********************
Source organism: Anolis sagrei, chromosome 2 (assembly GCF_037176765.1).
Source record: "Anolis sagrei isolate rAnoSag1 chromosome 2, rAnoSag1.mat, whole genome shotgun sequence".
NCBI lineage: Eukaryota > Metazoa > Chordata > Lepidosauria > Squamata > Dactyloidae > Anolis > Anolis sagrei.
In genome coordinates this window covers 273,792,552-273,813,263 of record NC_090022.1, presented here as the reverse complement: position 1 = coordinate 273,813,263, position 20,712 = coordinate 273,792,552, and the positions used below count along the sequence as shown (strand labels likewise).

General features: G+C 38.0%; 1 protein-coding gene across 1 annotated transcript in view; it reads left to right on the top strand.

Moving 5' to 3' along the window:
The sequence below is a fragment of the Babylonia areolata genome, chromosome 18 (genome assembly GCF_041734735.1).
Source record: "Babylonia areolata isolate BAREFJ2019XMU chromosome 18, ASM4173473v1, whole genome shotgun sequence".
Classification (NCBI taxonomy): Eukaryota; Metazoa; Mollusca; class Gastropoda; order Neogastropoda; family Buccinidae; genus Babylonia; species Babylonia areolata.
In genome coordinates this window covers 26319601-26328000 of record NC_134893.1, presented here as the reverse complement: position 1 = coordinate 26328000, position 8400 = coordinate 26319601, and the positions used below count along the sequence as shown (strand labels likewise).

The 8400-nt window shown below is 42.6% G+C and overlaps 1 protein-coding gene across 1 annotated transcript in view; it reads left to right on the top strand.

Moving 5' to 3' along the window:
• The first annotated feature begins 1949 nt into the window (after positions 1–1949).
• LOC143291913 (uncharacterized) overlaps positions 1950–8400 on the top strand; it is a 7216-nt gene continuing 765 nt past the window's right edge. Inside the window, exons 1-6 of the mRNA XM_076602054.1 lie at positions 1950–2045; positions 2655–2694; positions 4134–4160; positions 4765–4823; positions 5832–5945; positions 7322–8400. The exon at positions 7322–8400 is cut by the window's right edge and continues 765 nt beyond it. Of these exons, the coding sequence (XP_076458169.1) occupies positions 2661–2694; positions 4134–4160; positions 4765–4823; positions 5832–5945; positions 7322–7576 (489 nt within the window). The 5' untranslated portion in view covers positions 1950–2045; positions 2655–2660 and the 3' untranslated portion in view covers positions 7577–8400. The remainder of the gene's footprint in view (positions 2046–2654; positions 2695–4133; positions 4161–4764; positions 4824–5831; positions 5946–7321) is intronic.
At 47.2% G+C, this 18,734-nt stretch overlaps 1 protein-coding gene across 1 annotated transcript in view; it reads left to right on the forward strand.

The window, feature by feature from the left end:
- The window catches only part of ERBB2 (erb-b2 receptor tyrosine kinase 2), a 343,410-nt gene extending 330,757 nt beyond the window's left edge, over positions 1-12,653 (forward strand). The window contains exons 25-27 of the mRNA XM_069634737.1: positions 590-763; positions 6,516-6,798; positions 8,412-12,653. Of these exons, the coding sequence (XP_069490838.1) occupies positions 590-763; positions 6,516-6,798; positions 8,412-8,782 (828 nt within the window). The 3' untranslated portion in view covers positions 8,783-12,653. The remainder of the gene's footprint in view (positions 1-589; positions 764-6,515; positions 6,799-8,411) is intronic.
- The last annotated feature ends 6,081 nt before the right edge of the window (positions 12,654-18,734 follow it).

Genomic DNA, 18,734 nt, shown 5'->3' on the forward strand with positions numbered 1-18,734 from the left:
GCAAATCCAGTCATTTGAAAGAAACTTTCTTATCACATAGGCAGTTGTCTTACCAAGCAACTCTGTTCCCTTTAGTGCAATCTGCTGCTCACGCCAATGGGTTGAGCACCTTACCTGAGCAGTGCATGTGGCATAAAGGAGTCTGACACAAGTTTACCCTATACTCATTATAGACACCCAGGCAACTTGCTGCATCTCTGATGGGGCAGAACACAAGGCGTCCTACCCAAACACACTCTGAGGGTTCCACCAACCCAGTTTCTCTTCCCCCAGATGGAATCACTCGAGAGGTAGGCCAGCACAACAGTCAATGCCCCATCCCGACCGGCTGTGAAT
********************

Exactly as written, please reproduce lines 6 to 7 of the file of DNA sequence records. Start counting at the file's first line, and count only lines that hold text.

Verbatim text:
Moving 5' to 3' along the window:
The sequence below is a fragment of the Babylonia areolata genome, chromosome 18 (genome assembly GCF_041734735.1).